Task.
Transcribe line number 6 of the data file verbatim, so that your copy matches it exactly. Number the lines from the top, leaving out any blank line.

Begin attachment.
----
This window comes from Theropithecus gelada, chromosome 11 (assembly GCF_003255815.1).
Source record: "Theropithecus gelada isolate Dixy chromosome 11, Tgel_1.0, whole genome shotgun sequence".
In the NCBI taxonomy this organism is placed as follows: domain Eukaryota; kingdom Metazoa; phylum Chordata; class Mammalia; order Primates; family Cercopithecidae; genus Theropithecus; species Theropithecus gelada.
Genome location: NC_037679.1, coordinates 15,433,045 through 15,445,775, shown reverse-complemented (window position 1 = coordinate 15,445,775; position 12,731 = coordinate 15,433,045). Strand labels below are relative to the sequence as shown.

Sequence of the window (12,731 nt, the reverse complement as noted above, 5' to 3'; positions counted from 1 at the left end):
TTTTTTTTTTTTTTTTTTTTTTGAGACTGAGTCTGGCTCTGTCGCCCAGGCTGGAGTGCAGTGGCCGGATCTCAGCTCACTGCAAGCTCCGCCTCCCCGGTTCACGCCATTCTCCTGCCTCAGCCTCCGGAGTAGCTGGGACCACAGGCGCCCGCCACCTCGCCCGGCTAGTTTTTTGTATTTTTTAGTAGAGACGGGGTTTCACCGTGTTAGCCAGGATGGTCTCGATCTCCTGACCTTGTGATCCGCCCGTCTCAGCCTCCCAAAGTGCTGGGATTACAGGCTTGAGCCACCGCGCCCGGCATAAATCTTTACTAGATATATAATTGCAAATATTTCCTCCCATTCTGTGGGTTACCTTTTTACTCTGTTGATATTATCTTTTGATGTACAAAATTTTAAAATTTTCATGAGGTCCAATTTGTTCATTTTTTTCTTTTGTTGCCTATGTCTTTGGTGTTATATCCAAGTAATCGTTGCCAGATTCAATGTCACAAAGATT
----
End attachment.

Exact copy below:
TTTTTTTTTTTTTTTTTTTTTTGAGACTGAGTCTGGCTCTGTCGCCCAGGCTGGAGTGCAGTGGCCGGATCTCAGCTCACTGCAAGCTCCGCCTCCCCGGTTCACGCCATTCTCCTGCCTCAGCCTCCGGAGTAGCTGGGACCACAGGCGCCCGCCACCTCGCCCGGCTAGTTTTTTGTATTTTTTAGTAGAGACGGGGTTTCACCGTGTTAGCCAGGATGGTCTCGATCTCCTGACCTTGTGATCCGCCCGTCTCAGCCTCCCAAAGTGCTGGGATTACAGGCTTGAGCCACCGCGCCCGGCATAAATCTTTACTAGATATATAATTGCAAATATTTCCTCCCATTCTGTGGGTTACCTTTTTACTCTGTTGATATTATCTTTTGATGTACAAAATTTTAAAATTTTCATGAGGTCCAATTTGTTCATTTTTTTCTTTTGTTGCCTATGTCTTTGGTGTTATATCCAAGTAATCGTTGCCAGATTCAATGTCACAAAGATT